Technology / The expert view: Transforming customer experience for the insurance sector

The expert view: Transforming customer experience for the insurance sector

A group of senior executives from the insurance sector gathered at London's Goring Hotel recently for a Business Reporter breakfast briefing on the topic of transforming customer experience. The conversation was held under Chatham House rules and was sponsored by Genesys.

Introducing the briefing, Kashaf Chaudry, from Genesys, said that he was seeing in the market a strong drive towards efficiency and a focus on timely interventions with customers.


A focus of the discussion was on transforming the customer experience. But when we talk about transforming the customer experience, what do we mean? We talk about providing a consistent experience but consistency of what? Most businesses have answered these questions by defining certain goals for how customer interactions should be handled. We often talk about managing processes but really we should be managing the customer, said one attendee.

Not all customers are the same - and it is important to understand the different types of customer that you have - but if your aim is to make each customer feel "understood" then it should be possible to deliver that for all.

Understanding the customer means understanding their needs. One attendee argued: "The claim is our product, not the policy." That thought guides their customer experience.

Something that companies have to work on is ensuring that their values are understood and delivered by front-line staff. That might mean finding ways to empower call centre staff so that they can make more decisions about how to handle customer issues.

Price and loyalty

We have encouraged our customers to think of insurance only in terms of price, one attendee argued, and that has caused a lot of problems. Many of our customers now want only the cheapest policy and don’t care about any other part of the deal. That often backfires on them following a claim, when they find the cheapest firms don’t always have the best claim process or the most comprehensive coverage.

A knock-on effect has been policies with an attractive, low first-year premium that increases in subsequent years because that is the only way to make the policy profitable. However, this just encourages customers to switch after year one.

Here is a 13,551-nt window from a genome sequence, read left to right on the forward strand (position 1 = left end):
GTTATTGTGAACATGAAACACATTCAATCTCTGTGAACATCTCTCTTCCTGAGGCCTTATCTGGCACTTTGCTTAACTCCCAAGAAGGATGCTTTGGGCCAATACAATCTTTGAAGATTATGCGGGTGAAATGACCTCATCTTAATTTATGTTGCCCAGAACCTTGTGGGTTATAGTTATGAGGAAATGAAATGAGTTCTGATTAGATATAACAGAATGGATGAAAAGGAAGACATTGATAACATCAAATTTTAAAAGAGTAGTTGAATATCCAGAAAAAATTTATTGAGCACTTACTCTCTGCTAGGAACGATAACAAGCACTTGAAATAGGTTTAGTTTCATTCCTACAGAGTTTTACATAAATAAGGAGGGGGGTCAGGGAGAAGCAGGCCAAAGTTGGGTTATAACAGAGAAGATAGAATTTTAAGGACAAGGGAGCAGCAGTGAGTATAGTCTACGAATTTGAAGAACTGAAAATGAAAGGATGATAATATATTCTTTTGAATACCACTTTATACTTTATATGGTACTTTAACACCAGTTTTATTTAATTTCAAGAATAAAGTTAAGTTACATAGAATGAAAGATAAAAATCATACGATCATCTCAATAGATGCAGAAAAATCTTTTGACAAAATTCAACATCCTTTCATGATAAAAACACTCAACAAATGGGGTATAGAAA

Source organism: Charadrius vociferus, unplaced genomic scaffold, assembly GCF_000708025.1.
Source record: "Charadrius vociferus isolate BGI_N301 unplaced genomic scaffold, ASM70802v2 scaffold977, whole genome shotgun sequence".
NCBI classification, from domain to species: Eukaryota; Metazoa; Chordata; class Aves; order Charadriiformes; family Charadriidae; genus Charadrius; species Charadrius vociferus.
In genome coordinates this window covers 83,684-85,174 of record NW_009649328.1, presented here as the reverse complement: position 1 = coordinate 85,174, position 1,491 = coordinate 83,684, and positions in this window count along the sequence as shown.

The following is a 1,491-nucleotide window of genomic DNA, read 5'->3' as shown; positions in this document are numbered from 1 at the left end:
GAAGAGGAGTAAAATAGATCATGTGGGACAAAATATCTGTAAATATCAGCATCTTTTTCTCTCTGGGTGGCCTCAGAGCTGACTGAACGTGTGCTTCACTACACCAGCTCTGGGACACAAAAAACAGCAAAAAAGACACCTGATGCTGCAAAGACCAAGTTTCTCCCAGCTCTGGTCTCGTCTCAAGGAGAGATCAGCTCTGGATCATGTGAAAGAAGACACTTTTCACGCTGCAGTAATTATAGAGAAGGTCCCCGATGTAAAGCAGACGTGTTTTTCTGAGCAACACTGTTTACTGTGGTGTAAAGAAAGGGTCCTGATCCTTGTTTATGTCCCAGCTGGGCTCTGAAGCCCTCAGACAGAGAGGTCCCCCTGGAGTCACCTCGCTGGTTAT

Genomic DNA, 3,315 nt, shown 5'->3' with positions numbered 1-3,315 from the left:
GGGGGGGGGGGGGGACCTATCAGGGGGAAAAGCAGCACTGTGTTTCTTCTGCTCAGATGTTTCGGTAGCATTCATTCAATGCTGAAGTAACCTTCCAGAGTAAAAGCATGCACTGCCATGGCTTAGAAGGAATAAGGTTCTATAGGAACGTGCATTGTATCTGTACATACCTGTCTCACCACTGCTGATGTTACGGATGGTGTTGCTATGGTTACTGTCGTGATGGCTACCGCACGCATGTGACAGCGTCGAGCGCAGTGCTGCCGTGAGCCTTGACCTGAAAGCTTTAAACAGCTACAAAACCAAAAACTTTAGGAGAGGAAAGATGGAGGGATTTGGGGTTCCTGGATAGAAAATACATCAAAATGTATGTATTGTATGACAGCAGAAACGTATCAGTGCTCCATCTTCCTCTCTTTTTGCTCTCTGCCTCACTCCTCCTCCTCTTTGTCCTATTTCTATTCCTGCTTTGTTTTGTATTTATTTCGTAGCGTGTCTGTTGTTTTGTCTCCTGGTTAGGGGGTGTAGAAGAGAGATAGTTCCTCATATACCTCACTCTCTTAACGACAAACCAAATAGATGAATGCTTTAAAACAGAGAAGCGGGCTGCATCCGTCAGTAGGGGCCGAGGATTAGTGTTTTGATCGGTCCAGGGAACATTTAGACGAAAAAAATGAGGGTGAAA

This environment has partly been created by price comparison websites, though one attendee said that her firm had been very successful in converting customers through aggregator websites even though her company is not the cheapest. She said they had succeeded by carefully analysing each stage of the conversion process and making it as simple and easy as possible. Some people will pay extra for a simple sign-up process, she said.

The constant search for the lowest price has a knock-on effect on loyalty. Some companies try to build loyalty by sending regular newsletters, which often feels like an attempt to simply remind customers which insurance company they are with. Customers don’t want contact all the time, said
one attendee, and coming up with plans to do that is an attempt to solve a business problem, not a customer one.

We need to be more proactive in assessing customer needs, letting them know what services they have available and offering value outside of the times when they are making a claim.


As with fintech, lots of money is currently going into insurance startups, though the insurance technology sector is still at an earlier stage. That means insurance firms have some time before Silicon Valley businesses come after them but not that much time.

Most of those present say their company is already looking into AI and robotics, particularly for chat bots to handle customer contact. One delegate suggested that we might be on the brink of a world where human contact is an exception and most of our transactions and customer relationships are with bots.

Telematics boxes in cars are one area where technology is having a measurable effect in reducing claims – as well as promoting safer driving. Aimed predominantly at younger drivers, telematics boxes genuinely change behaviour.

Moreover, the link to the insurance company means the insurer often knows that the car has been involved in an accident before anyone else – they can send help, contact emergency services and arrange a replacement car without even needing to be asked, adding another level of customer service.

However, attendees were unsure of how this area would develop in the long term. As self-driving cars enter the market, car manufacturers might offer their own insurance to drivers, taking business away from traditional insurers.

On the process side, anything you can offshore, you can automate, said one attendee. Using automation can lower cost-to-serve without having a negative effect on customer experience so long as you work out where humans are needed.

One attendee summed-up the opportunity ahead for insurance companies: we need to rebuild our processes from a customer point of view.